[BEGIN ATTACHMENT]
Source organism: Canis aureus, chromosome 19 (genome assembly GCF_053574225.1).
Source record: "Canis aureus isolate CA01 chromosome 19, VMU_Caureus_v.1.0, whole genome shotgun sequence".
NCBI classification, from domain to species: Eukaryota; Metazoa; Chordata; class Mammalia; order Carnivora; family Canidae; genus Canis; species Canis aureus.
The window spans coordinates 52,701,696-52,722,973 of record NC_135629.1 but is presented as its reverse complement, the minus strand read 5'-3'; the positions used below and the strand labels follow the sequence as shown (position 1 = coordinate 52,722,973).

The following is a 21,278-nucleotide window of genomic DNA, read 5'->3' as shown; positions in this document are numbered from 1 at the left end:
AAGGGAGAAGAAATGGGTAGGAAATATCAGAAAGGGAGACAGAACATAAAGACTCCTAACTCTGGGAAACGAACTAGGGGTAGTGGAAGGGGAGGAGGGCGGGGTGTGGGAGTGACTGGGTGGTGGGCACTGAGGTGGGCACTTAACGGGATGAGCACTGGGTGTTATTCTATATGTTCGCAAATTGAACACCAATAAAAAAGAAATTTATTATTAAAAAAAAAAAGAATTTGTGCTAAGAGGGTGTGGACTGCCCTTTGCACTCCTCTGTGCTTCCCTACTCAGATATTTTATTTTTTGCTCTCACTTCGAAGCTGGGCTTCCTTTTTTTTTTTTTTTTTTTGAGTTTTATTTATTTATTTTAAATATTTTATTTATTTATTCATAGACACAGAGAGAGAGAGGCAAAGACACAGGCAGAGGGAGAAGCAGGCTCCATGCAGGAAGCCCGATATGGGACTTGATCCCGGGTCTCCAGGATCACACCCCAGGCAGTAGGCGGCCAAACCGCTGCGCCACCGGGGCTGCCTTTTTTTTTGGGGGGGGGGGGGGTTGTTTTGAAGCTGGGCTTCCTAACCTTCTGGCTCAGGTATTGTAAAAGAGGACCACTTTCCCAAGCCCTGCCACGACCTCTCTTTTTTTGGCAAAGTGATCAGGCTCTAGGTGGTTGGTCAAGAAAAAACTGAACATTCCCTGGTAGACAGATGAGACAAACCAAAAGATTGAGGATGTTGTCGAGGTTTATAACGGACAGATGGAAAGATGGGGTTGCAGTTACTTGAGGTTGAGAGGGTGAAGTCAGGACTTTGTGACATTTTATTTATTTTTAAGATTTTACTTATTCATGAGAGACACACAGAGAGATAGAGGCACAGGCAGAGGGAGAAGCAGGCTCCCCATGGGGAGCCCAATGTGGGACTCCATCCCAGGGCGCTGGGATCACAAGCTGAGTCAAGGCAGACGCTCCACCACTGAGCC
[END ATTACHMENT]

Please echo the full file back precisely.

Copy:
Source organism: Canis aureus, chromosome 19 (genome assembly GCF_053574225.1).
Source record: "Canis aureus isolate CA01 chromosome 19, VMU_Caureus_v.1.0, whole genome shotgun sequence".
NCBI classification, from domain to species: Eukaryota; Metazoa; Chordata; class Mammalia; order Carnivora; family Canidae; genus Canis; species Canis aureus.
The window spans coordinates 52,701,696-52,722,973 of record NC_135629.1 but is presented as its reverse complement, the minus strand read 5'-3'; the positions used below and the strand labels follow the sequence as shown (position 1 = coordinate 52,722,973).

The following is a 21,278-nucleotide window of genomic DNA, read 5'->3' as shown; positions in this document are numbered from 1 at the left end:
AAGGGAGAAGAAATGGGTAGGAAATATCAGAAAGGGAGACAGAACATAAAGACTCCTAACTCTGGGAAACGAACTAGGGGTAGTGGAAGGGGAGGAGGGCGGGGTGTGGGAGTGACTGGGTGGTGGGCACTGAGGTGGGCACTTAACGGGATGAGCACTGGGTGTTATTCTATATGTTCGCAAATTGAACACCAATAAAAAAGAAATTTATTATTAAAAAAAAAAAGAATTTGTGCTAAGAGGGTGTGGACTGCCCTTTGCACTCCTCTGTGCTTCCCTACTCAGATATTTTATTTTTTGCTCTCACTTCGAAGCTGGGCTTCCTTTTTTTTTTTTTTTTTTTGAGTTTTATTTATTTATTTTAAATATTTTATTTATTTATTCATAGACACAGAGAGAGAGAGGCAAAGACACAGGCAGAGGGAGAAGCAGGCTCCATGCAGGAAGCCCGATATGGGACTTGATCCCGGGTCTCCAGGATCACACCCCAGGCAGTAGGCGGCCAAACCGCTGCGCCACCGGGGCTGCCTTTTTTTTTGGGGGGGGGGGGGGTTGTTTTGAAGCTGGGCTTCCTAACCTTCTGGCTCAGGTATTGTAAAAGAGGACCACTTTCCCAAGCCCTGCCACGACCTCTCTTTTTTTGGCAAAGTGATCAGGCTCTAGGTGGTTGGTCAAGAAAAAACTGAACATTCCCTGGTAGACAGATGAGACAAACCAAAAGATTGAGGATGTTGTCGAGGTTTATAACGGACAGATGGAAAGATGGGGTTGCAGTTACTTGAGGTTGAGAGGGTGAAGTCAGGACTTTGTGACATTTTATTTATTTTTAAGATTTTACTTATTCATGAGAGACACACAGAGAGATAGAGGCACAGGCAGAGGGAGAAGCAGGCTCCCCATGGGGAGCCCAATGTGGGACTCCATCCCAGGGCGCTGGGATCACAAGCTGAGTCAAGGCAGACGCTCCACCACTGAGCC